Kathmandu Capital of Nepal

Kathmandu is the capital city and largest city of Nepal with a population of around 1 million. Kathmandu is also the largest metropolis in the Himalayan hill region. Nepali is the most spoken language in the city.

Mahendra of Nepal King of Nepal

Mahendra Bir Bikram Shah Dev was King of Nepal from 1955 to 1972.Mahendra was born 11 June 1920 to King Tribhuvan Bir Bikram Shah of Nepal. Although Tribhuvan was nominally king since 1911. Mahendra was captive in Narayanhity Royal Palace, virtually a gilded cage. In 1940 he married Indra Rajya Lakshmi Devi,[5][6] daughter of General Hari Shamsher Rana. Mahendra had 3 sons,Birendra, Gyanendra, Dhirendra and three daughters Shanti, Sharada, and Shobha. Crown Princess Indra died in 1950. In 1952, Mahendra married Indra's younger sister, Ratna Rajya Lakshmi Devi. This marriage produced no children.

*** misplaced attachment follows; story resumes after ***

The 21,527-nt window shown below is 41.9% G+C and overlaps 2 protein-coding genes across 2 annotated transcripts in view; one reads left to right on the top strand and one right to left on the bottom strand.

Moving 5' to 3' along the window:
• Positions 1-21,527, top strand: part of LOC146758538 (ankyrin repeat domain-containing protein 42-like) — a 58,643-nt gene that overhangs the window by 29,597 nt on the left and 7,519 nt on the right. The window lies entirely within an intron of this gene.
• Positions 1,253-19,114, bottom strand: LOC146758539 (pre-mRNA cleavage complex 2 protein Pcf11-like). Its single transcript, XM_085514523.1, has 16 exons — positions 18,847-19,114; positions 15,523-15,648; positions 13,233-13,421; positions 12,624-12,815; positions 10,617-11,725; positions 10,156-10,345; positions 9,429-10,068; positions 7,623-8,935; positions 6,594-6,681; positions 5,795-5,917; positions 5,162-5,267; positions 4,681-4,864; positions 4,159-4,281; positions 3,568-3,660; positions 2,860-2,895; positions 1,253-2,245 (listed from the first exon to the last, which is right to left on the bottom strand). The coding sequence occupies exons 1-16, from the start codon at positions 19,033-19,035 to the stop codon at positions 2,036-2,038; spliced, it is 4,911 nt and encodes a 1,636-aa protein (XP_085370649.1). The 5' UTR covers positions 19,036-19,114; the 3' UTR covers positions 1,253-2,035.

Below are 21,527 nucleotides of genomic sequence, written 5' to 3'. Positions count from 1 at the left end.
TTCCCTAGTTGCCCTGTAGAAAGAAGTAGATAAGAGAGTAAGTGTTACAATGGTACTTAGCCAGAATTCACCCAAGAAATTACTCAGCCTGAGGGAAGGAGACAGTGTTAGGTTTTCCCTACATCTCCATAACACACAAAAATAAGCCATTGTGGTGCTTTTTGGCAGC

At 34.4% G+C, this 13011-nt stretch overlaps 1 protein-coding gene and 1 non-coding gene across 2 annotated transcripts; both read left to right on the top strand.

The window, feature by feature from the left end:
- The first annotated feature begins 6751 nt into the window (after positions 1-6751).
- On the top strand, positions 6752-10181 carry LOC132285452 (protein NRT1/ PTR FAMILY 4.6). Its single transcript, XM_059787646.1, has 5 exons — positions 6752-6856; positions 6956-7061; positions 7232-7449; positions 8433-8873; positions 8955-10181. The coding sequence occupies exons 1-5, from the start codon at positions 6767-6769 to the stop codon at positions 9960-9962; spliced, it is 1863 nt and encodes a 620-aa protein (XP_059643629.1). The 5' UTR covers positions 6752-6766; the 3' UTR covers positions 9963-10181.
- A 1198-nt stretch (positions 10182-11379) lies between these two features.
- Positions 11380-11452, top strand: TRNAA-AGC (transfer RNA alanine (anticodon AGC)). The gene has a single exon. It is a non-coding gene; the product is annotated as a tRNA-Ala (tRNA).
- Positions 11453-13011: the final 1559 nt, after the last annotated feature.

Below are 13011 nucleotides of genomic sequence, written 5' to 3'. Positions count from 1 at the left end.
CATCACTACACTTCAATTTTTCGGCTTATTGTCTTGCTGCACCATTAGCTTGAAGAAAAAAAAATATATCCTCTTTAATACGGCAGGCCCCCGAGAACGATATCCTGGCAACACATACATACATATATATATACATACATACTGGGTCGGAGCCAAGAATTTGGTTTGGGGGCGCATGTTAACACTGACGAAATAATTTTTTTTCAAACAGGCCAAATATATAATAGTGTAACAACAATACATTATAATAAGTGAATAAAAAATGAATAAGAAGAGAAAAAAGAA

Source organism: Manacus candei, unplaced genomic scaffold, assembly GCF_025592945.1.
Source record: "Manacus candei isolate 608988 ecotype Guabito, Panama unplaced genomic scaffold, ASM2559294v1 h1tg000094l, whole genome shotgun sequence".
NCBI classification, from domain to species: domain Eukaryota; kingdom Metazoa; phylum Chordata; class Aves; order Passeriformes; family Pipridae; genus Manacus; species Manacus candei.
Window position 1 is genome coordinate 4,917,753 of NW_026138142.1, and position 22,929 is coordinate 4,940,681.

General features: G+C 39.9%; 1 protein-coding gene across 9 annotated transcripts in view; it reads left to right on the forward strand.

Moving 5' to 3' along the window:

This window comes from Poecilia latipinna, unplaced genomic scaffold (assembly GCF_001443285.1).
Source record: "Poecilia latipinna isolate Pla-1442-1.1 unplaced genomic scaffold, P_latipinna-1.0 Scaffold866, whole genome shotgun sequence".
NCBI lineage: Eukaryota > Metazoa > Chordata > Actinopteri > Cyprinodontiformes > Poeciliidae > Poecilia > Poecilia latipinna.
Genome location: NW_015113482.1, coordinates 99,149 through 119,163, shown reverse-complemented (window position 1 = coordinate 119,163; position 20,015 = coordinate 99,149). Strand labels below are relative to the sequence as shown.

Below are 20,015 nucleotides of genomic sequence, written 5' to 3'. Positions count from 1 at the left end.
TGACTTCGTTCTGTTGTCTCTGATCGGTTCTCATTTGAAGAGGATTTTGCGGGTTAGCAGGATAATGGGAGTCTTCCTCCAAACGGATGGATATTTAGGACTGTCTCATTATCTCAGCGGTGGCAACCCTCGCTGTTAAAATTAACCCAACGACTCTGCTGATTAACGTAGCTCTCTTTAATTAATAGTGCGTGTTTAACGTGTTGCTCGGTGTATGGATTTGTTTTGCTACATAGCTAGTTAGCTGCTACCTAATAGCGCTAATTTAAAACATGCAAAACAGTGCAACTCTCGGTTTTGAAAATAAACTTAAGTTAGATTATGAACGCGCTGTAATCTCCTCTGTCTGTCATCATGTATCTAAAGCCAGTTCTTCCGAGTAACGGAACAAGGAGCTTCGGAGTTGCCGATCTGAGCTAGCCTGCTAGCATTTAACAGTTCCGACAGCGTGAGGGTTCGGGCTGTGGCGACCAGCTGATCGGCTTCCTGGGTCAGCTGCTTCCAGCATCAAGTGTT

Mahendra of Nepal (Gyanendra's father) met with Chivu Stoica in 1967 in Bucharest, Romania. IICCR G027 Chivu Stoica and Gyanendra.jpg
Mahendra of Nepal (Gyanendra's father) met with Chivu Stoica in 1967 in Bucharest, Romania.

In November 1950, during a political plot, both his father and his grandfather King Tribhuvan, along with other royals, fled to India, leaving the young Prince Gyanendra as the only male member of the royal family in Nepal. He was brought back to the capital Kathmandu by the Prime Minister Mohan Shamsher, who had him declared King on 7 November 1950. Not only was Gyanendra crowned, but coins were issued in his name. The Rana Prime Minister provided a 300,000 rupee annual budget as expenditure for the King. [2] After opposition to the hereditary rule of the Rana Prime Ministers from India, a deal was reached in January 1951, and Gyanendra's grandfather King Tribhuvan returned to Nepal and resumed the throne. [3] The actions of the Rana regime to depose his grandfather and place Gyanendra on the throne were internationally recognized. [4]

Tribhuvan of Nepal King of Nepal